Why Bitcoin can’t pose a threat to the global order, according to new research

Why Bitcoin can’t pose a threat to the global order, according to new research
The study found that countries with more stringent economic controls were more likely to restrict or ban cryptocurrencies. Credit: Shutterstock / Javier Ruiz
  • A new peer-reviewed study finds that cryptocurrencies like Bitcoin pose less of a threat to the global political economy than previously thought.
  • The finding bucks the view of crypto an a global financial disruptor.
  • Some cryptocurrencies, such as US dollar stablecoins, may even help boost US monetary power.

A new study published by academics at the University of Missouri argues that cryptocurrencies like Bitcoin are less of a threat to the international political and economic status quo than previously thought.

Cryptocurrencies were once heralded as a way to disrupt the world’s financial systems. But according to researchers Heather-Leigh Ba and Ömer Faruk Şen, crypto doesn’t really pose a threat to the global political economy, as countries opposed to US dominance are also more likely to ban it.

The study, published in scholarly journal Review of International Political Economy on March 15, looked at what factors influence a country’s decision to ban or limit its citizen’s access to cryptocurrency.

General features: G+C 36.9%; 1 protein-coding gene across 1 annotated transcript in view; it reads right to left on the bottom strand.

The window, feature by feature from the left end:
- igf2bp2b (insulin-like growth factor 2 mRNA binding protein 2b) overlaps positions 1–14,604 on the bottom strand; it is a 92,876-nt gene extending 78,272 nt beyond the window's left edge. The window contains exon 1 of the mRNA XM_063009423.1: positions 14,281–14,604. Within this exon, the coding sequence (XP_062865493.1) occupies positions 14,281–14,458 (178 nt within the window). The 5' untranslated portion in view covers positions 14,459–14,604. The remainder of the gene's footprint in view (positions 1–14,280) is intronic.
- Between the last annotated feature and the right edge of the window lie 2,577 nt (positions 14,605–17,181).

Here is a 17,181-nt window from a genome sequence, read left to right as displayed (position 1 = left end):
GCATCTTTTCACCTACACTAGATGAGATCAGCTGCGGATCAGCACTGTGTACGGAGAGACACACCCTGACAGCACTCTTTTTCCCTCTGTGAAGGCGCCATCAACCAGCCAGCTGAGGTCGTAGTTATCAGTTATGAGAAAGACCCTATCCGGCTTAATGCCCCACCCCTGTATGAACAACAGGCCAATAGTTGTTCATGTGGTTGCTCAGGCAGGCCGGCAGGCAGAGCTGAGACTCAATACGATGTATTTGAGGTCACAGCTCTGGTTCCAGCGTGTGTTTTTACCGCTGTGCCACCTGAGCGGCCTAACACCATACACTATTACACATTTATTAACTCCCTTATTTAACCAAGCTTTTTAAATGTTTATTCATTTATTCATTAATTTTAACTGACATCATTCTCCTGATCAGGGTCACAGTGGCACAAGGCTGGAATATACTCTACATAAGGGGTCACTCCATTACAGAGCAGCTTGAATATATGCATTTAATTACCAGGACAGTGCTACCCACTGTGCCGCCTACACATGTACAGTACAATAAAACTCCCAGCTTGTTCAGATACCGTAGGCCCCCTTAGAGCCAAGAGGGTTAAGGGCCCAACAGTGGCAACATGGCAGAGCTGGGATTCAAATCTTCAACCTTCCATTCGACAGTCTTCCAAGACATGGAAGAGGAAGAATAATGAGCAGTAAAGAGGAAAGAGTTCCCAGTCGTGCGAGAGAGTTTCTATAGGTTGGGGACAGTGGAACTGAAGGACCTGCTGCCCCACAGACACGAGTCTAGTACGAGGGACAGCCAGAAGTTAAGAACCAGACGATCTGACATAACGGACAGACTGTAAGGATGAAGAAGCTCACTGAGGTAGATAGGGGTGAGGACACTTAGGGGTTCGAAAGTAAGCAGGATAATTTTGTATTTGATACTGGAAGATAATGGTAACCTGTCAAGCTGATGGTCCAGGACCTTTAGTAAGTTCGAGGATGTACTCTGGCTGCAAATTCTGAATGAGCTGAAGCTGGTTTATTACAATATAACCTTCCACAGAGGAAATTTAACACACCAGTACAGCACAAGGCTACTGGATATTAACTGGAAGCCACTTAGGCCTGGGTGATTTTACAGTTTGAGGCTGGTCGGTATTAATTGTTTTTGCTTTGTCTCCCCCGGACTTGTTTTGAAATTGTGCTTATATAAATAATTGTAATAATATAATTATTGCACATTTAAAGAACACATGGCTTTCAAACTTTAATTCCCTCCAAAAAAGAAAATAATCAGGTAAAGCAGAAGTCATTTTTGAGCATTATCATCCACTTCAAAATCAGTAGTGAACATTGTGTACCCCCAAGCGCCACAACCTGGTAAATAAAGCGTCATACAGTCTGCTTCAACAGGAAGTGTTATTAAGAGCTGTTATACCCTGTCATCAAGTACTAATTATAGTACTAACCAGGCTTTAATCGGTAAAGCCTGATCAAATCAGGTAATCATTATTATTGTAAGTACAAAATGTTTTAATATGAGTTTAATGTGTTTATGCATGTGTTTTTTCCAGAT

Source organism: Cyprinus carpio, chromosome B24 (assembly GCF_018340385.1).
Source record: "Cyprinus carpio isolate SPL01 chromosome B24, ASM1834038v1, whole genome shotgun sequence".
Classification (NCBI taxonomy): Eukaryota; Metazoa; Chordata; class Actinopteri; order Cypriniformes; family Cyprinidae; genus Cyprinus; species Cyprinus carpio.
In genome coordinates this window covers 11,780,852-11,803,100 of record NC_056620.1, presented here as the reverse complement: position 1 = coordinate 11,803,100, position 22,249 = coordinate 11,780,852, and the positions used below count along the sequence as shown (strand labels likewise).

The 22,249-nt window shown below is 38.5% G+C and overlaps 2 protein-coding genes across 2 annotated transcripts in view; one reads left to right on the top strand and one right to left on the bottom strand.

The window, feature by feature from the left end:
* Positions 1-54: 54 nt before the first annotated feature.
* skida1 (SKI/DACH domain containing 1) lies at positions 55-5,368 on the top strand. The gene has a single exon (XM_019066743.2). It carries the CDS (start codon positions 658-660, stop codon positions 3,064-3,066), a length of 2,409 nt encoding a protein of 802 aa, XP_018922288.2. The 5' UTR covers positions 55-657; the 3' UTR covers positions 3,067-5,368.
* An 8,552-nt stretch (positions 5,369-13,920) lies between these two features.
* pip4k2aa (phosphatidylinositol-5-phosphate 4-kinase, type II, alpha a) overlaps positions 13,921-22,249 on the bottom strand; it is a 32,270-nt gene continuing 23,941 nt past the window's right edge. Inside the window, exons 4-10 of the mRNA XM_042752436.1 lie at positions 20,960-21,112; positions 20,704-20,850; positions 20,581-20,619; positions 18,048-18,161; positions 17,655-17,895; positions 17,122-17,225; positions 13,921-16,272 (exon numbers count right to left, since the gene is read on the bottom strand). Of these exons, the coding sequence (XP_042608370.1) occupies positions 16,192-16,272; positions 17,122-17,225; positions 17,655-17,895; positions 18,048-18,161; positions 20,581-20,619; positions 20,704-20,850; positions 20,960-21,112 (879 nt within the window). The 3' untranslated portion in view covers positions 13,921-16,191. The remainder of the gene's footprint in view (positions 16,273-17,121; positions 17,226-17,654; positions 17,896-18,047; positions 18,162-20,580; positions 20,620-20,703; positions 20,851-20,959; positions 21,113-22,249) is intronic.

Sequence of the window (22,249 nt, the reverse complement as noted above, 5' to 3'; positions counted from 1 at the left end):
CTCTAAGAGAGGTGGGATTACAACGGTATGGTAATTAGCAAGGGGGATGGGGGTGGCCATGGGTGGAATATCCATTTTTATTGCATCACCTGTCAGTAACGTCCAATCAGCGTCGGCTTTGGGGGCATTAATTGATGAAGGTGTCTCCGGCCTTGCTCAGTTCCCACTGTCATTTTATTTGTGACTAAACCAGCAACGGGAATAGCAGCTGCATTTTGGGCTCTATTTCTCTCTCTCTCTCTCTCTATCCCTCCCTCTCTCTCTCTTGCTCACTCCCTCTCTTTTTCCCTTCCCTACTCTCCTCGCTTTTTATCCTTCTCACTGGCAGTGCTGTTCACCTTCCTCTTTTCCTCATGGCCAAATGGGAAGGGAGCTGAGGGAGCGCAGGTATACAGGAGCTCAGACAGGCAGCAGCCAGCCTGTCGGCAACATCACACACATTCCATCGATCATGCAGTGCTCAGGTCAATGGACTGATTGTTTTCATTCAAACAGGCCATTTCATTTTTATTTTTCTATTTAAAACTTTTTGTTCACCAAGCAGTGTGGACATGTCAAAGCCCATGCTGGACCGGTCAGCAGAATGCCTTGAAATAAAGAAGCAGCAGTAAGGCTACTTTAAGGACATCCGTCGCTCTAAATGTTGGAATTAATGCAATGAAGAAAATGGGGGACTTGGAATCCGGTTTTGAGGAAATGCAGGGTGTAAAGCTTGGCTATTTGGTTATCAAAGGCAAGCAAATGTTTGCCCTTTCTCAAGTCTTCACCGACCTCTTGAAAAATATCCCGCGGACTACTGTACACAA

“Our cross-national analysis does not find a statistically significant relationship between currency crises and the likelihood of governments enacting cryptocurrency bans,” Şen told DL News. “This suggests that national cryptocurrency regulations do not appear to be motivated by a country’s recent experiences with currency crises.”

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Instead, they found that countries with more stringent economic controls were more likely to restrict or ban cryptocurrencies because they pose a threat to their economic stability.

But it’s these countries that many thought could use crypto as a way to gain an edge against the world’s leading economies, namely the US.

“America’s greatest rivals, those countries that might be inclined to promote crypto as a way of undermining American financial and monetary power, are autocratic and employ exchange rate and capital controls,” the study said. “They are thus constrained in their ability to promote cryptocurrency for these ends.”

With this being the case, greater global crypto adoption should weaken such smaller economies who cannot or will not adopt it.

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At the same time, crypto may do little to disrupt the US’ position as the dominant world monetary power. Certain cryptocurrencies, such as US dollar stablecoins, may even help bolster the US’ monetary power.

“Our results suggest that cryptocurrency threatens the international political and economic status quo less than many speculate because regimes most likely to be at odds with US monetary and financial dominance face a strong incentive to ban the technologies in their own countries,” the study said.

How crypto hurts some economies